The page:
13. Carnegie Mellon VM as a Tool for Memory Management • Key idea: Each process has its own virtual address space. • It can view memory as a simple linear array. • Mapping function scatters addresses through physical memory • Well chosen mappings simplify memory allocation and management. • [Q] Is a VP-PP mapping table used for each process, or one common table for all processes? • Each process Address translation [Q] by what? 0 0 Physical Address Space (DRAM) Virtual Address Space for Process 1: VP 1 VP 2 PP 2 ... N-1 (e.g., read-only library code) PP 6 0 Virtual Address Space for Process 2: PP 8 VP 1 VP 2 ... ... M-1 N-1

  14. Carnegie Mellon • Memory allocation • Each virtual page can be mapped to any physical page. • A virtual page can be stored in different physical pages at different times. • Sharing code and data among processes • Map virtual pages to the same physical page (here: PP 6). Address translation [Q] by what? 0 0 Physical Address Space (DRAM) Virtual Address Space for Process 1: VP 1 VP 2 PP 2 ... N-1 (e.g., read-only library code) PP 6 0 Virtual Address Space for Process 2: PP 8 VP 1 VP 2 ... ... M-1 N-1

  15. Carnegie Mellon Simplifying Linking and Loading Memory invisible to user code Kernel virtual memory • Linking • Each program has similar virtual address space • Code, stack, and shared libraries always start at the same address • Loading • [Q] Does each process use its own VP-PP mapping table? • execve() allocates virtual pages for .text and .data sections = creates PTEs (Page Table Entries) marked as invalid • The .text and .data sections are copied, page by page, on demand by the virtual memory system 0xc0000000 User stack (created at runtime) %esp (stack pointer) Memory-mapped region for shared libraries 0x40000000 brk Run-time heap (created by malloc) Loaded from the executable file Read/write segment (.data, .bss) Read-only segment (.init, .text, .rodata) 0x08048000 Unused 0

  16. Your vision? Seek with all your heart? 9.5 VM for Memory Protection DMM

  17. Carnegie Mellon VM as a Tool for Memory Protection • Extend PTEs (Page Table Entries) with permission bits • Page fault handler checks these before remapping • If violated, send process SIGSEGV (segmentation fault). [Q] To what? • [Q] Is segmentation fault detected by software, or hardware? Physical Address Space SUP READ WRITE Address Process i: VP 0: No Yes No PP 6 VP 1: No Yes Yes PP 4 PP 2 VP 2: Yes Yes Yes PP 2 • • • PP 4 SUP indicates whether the process must be running in kernel (supervisor) mode to access the page. PP 6 SUP READ WRITE Address Process j: PP 8 No Yes No PP 9 VP 0: PP 9 Yes Yes Yes PP 6 VP 1: PP 11 No Yes Yes PP 11 VP 2: MMU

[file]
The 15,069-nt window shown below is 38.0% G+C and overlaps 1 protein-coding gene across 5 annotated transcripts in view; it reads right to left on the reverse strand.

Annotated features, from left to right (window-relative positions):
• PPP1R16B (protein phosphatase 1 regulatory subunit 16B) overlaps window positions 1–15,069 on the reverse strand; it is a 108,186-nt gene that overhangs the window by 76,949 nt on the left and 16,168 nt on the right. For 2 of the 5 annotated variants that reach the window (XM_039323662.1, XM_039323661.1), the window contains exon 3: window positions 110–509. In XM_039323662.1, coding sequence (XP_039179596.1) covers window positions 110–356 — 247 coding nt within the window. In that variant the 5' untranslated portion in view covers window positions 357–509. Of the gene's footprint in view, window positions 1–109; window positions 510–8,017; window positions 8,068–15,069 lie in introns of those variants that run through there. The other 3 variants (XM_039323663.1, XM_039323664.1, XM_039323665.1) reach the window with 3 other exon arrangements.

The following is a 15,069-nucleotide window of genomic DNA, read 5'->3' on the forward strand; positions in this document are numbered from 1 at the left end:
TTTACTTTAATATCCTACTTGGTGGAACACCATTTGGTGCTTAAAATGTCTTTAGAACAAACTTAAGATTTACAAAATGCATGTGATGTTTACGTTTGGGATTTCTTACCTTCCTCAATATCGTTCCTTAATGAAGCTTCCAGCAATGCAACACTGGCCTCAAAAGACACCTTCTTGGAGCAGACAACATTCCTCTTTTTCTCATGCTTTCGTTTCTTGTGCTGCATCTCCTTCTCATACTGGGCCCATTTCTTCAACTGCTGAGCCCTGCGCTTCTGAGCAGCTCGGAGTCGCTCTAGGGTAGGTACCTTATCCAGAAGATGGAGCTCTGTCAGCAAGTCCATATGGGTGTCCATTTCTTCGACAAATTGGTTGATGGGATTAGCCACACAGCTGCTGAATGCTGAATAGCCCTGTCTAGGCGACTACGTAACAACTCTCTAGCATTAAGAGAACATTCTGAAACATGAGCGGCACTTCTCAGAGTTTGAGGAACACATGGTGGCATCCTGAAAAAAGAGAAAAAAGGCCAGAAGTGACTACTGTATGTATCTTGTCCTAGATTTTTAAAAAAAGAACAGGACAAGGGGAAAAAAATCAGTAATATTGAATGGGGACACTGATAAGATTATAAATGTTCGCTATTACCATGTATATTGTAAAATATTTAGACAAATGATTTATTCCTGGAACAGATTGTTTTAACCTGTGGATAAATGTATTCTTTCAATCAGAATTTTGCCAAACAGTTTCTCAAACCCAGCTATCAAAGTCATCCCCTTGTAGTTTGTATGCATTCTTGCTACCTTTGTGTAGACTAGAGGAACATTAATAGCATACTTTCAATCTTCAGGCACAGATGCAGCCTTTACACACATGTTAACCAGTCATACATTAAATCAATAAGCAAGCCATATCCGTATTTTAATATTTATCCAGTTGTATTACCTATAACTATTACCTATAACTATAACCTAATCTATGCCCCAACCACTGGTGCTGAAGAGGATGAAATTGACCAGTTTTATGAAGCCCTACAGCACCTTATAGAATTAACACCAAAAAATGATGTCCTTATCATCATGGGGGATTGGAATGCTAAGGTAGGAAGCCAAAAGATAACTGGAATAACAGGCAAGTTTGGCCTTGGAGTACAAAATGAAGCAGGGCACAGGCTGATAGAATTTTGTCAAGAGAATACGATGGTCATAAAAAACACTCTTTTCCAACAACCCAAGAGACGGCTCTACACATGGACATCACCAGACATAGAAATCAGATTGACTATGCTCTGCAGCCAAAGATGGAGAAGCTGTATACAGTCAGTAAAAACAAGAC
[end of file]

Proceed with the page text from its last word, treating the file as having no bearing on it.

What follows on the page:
18. Your vision? Seek with all your heart? 9.9 Dynamic Memory Allocation DMM

  19. Top of heap (brk ptr) Carnegie Mellon Dynamic Memory Allocation • Programmers use dynamic memory allocators (such as malloc) to acquire VM at run time. • For data structures whose size is only known at runtime. • Dynamic memory allocators manage an area of process virtual memory known as the heap. Application Dynamic Memory Allocator Heap User stack Heap (via malloc) Uninitialized data (.bss) Initialized data (.data) Program text (.text) 0

  20. Carnegie Mellon • Allocator maintains heap as collection of variable sized blocks, which are either allocated or free • Types of allocators • Explicit allocator: application allocates and frees space • E.g., malloc()and free()in C • Implicit allocator: application allocates, but does not free space • E.g. garbage collection in Java, ML, and Lisp • Will discuss simple explicit memory allocation

  21. Carnegie Mellon The malloc Package #include <stdlib.h> void *malloc(size_t size) • Successful: • Returns a pointer to a memory block of at least size bytes(typically) aligned to 8-byte boundary • If size == 0, returns NULL • Unsuccessful: returns NULL (0) and sets errno void free(void *p) • Returns the block pointed at by p to pool of available memory • p must come from a previous call to malloc or realloc Other functions • calloc: Version of malloc that initializes allocated block to zero. • realloc: Changes the size of a previously allocated block. • brk, sbrk: Used internally by allocators to grow or shrink the heap

  22. Carnegie Mellon malloc Example void foo(int n, int m) { int i, *p; /* Allocate a block of n ints */ p = (int *) malloc(n * sizeof(int)); if (p == NULL) { perror("malloc"); // [Q] what is it??? exit(0); } /* Initialize allocated block */ for (i=0; i<n; i++) p[i] = i; /* Return p to the heap */ free(p); }